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Microsoft outlines role in broadband future

President Rick Belluzzo outlines a vision of a high-speed Internet world with his company as its foundation.

Microsoft President Rick Belluzzo outlined a vision of a high-speed Internet world with his company as its foundation Tuesday, in remarks aimed at cable industry executives.

The Redmond, Wash.-based software company is betting much of its future on its ambitious .Net strategy, which involves moving many of its software products into a service mode, where customers might rent access to Office or subscribe to music from MSN.

Because that strategy requires people to have more bandwidth than is reachable via simple dial-up modem connections to the Internet, the company has also turned into one of the biggest boosters of the high-speed Net, with a history of broadband investments.

In remarks prepared for a speech to the Cable & Telecommunications Association for Marketing (CTAM) Summit Tuesday, Belluzzo said that virtually all of Microsoft's core products were being built in a way that would help further the network companies' aims of attracting new broadband subscribers.

"Microsoft is committed to helping make the broadband experience more useful, fun and engaging for consumers while making broadband services more profitable for the cable industry," Belluzzo said in remarks released in advance of his speech. "The challenge is for the leaders from the key technology and media industries to develop the kinds of services that will really make a difference in people's lives and stimulate new business opportunities."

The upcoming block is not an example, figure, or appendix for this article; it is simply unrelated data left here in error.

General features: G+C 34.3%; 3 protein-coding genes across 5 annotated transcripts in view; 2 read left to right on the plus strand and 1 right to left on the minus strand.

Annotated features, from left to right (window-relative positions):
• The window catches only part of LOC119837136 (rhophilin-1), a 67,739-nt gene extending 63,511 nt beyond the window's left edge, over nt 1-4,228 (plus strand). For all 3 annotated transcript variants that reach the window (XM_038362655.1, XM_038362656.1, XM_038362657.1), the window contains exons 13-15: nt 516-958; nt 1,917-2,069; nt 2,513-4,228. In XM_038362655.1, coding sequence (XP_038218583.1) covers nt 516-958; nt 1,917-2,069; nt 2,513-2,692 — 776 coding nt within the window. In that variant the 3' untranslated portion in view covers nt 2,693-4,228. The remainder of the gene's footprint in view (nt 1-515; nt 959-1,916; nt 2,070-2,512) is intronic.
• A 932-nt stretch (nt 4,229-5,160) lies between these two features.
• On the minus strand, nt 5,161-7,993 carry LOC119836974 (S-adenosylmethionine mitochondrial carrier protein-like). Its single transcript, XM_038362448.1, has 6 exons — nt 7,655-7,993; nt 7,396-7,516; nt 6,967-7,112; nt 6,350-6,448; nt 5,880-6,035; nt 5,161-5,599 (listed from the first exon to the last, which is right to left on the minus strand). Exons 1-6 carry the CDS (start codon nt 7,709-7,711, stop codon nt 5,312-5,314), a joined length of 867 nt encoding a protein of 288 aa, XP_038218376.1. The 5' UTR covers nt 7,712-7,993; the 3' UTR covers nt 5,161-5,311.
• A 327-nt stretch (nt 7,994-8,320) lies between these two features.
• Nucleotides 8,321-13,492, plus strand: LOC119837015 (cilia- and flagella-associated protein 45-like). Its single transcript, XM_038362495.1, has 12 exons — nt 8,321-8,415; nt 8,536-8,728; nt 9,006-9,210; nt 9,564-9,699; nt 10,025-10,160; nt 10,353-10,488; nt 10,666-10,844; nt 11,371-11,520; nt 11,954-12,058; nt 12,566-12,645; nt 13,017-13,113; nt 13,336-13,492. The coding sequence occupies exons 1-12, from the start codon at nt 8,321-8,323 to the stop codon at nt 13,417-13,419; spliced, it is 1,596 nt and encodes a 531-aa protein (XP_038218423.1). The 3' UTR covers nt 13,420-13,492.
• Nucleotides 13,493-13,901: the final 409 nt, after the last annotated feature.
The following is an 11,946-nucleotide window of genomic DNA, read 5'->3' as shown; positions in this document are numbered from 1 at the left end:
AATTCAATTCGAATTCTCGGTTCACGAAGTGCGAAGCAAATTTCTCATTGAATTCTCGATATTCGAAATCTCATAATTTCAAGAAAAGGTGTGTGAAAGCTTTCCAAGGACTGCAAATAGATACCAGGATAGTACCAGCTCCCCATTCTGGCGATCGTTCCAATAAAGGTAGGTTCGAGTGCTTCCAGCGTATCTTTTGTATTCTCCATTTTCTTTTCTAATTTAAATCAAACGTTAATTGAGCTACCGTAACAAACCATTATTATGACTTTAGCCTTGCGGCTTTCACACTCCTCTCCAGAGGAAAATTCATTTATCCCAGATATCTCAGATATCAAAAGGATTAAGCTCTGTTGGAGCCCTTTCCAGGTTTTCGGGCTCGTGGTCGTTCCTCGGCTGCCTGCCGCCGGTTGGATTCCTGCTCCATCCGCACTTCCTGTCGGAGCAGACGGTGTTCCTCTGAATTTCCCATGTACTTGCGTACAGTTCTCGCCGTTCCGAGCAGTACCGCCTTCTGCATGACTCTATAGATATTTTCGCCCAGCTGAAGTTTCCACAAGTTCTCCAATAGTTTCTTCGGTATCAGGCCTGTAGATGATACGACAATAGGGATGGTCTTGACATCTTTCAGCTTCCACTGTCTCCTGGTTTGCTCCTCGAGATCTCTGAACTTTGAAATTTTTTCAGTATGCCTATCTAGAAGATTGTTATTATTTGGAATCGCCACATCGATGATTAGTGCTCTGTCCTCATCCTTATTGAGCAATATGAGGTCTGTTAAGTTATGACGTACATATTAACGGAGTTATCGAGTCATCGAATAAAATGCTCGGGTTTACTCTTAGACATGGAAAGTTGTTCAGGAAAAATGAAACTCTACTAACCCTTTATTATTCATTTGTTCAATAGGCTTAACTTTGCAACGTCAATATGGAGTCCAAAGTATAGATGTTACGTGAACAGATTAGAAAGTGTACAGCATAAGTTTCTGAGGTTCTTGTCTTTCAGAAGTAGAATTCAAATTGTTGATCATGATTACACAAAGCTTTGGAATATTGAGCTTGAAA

This chicken-and-egg problem identified by Belluzzo has haunted the high-speed Internet business since its inception. Internet service providers, cable and telephone companies have launched massive marketing campaigns to persuade people to sign up for high-speed Net services. But these generally cost more than twice as much as ordinary dial-up Net access, and to date there has been little content online that has justified this extra expense.

The onset of services like Napster, which allowed the downloading of vast arrays of music for free, did help drive some demand, analysts say. But now companies like MSN are hoping that more legitimate services, such as authorized music subscription plans or gaming services, can step in to fill the void left by Napster's decline.

Belluzzo cited several things Microsoft is doing to help drive broadband demand:

• Home networking is a key part of the Windows XP operating system, allowing a high-speed connection to the Net to be shared with different entertainment devices around a home.
• The Xbox gaming console system will be set up with the ability to play games online over a fast connection.
• The Microsoft TV platform lets cable companies create interactive TV applications that take advantage of a high-speed connection.
• MSN TV, created by the merger of WebTV and MSN content, is pushing people toward broadband.
• The Windows Media audio and video technology is being positioned as the basic infrastructure for music and video download and subscription services.

Microsoft has also invested heavily in broadband companies, including AT&T and Comcast, hoping to help jump-start subscriber figures.

Other companies, such as RealNetworks and Sun Microsystems, are competing with Microsoft for different slices of the broadband content infrastructure.

At the end of the first quarter of 2001, about 7 million combined cable and DSL broadband lines were operating in the United States, according to analyst firm TeleChoice. Cable was leading with 4.8 million subscribers, while DSL had 2.1 million subscribers, the company said.